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Eduardo Galeano: Not So Elementary, My Dear Watson

Eduardo Galeano tomdispatch.com
The Life and Death of Words, People, and Even Nature: From Walking Libraries and a God Named “Word” to What Sherlock Holmes Never Said. Passages excerpted from Eduardo Galeano’s new book, Children of the Days: A Calendar of Human History (Nation Books).

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Insular, Controversial Picks for Nobel Literature Laureates

Jennifer Wilson The Nation
Next year, says the reviewer, the Nobel Committee for Literature should look beyond Europe. Despite the differences between awardees Olga Tokarczuk and Peter Handke, they both reflect a divided Europe as viewed only from within its borders.

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Brecht’s Poetry: Angry or Evil?

Michael Wood The London Review of Books
An extended ode to the revolutionary German playwright-genius Bertolt Brecht, whose exhaustive new collected poems exalt combating injustice while keeping faith in his fidelity to dissent.

Studs Terkel Made Oral History

Peter Dreier The Nation
Ten years after his death, Terkel’s voice is still a vivid part of our shared experience.

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A Postcard from Ursula LeGuin

John Crowley Boston Review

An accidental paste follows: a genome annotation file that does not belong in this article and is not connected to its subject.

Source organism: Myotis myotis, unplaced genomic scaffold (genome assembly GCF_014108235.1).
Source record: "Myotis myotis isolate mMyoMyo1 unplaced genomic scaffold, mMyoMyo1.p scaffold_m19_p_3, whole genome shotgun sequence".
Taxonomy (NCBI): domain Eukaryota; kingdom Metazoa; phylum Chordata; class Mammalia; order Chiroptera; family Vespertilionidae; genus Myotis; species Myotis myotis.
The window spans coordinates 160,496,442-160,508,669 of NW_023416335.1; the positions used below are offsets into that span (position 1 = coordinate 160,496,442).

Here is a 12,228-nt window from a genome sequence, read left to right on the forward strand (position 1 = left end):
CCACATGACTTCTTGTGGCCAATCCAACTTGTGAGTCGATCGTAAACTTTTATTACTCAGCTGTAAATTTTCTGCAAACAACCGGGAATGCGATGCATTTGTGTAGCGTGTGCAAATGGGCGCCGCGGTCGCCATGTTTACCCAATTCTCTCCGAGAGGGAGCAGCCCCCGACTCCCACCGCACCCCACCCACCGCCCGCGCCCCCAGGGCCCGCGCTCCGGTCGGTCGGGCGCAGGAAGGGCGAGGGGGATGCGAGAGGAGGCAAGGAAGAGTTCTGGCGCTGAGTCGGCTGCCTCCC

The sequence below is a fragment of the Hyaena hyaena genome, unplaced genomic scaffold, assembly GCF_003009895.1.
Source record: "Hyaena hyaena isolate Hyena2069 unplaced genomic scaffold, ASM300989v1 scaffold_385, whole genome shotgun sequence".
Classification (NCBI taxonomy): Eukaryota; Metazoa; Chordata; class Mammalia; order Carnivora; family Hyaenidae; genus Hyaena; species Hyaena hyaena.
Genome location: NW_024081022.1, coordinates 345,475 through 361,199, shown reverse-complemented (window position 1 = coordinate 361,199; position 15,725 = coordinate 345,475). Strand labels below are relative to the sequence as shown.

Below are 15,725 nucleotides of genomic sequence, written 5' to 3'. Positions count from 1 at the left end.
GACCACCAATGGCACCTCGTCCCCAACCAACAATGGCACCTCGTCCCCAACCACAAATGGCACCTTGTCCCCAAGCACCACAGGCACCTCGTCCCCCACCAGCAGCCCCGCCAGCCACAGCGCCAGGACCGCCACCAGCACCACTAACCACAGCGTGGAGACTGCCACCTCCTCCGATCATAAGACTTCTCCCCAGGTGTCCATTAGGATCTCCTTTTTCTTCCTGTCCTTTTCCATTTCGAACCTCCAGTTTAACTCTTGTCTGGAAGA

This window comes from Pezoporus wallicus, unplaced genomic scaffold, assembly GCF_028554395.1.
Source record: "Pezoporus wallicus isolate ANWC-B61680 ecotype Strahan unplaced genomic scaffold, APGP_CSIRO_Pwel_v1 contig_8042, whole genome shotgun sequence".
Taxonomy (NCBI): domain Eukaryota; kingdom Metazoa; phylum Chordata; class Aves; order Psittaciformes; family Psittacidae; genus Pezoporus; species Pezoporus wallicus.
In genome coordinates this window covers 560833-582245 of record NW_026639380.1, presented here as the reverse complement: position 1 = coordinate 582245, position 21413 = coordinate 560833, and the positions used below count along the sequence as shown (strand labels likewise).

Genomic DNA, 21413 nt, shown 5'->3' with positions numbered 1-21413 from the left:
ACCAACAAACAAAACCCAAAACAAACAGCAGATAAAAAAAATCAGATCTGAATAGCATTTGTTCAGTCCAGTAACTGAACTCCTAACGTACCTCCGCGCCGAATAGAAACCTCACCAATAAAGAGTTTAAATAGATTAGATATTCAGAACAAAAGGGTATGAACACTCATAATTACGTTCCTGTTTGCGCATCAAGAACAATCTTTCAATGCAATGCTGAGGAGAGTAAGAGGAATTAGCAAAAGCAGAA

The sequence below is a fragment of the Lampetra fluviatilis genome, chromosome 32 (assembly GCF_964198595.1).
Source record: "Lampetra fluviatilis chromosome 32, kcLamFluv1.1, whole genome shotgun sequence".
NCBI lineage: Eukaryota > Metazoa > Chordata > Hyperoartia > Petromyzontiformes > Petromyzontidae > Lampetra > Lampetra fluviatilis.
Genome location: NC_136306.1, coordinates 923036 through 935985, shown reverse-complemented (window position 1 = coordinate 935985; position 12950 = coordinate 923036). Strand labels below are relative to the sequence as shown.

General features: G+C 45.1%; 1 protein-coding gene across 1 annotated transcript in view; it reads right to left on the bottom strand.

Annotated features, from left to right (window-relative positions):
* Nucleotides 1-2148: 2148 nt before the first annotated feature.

An homage to the then recently deceased, superlative science fiction writer who encouraged the author, an apprentice novelist adrift in the publishing world, to be a better reader as well as an accomplished scribbler of exemplary fiction.

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The Origin of Others

Samantha Fu LSE Review of Books
In this book, based on a series of lectures given at Harvard University in 2016, Pulitzer and Nobel Prize winning novelist Toni Morrison offers her insights into how discrimination and animus cross racial and ethnic lines occurs.

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A Novel Tackles Capitalism and Boredom

Constance Grady Vox
In Ling Ma's debut novel Severance, a radically understated post-apocalyptic novel about boredom, the apocalypse looks a lot like another day at the office.
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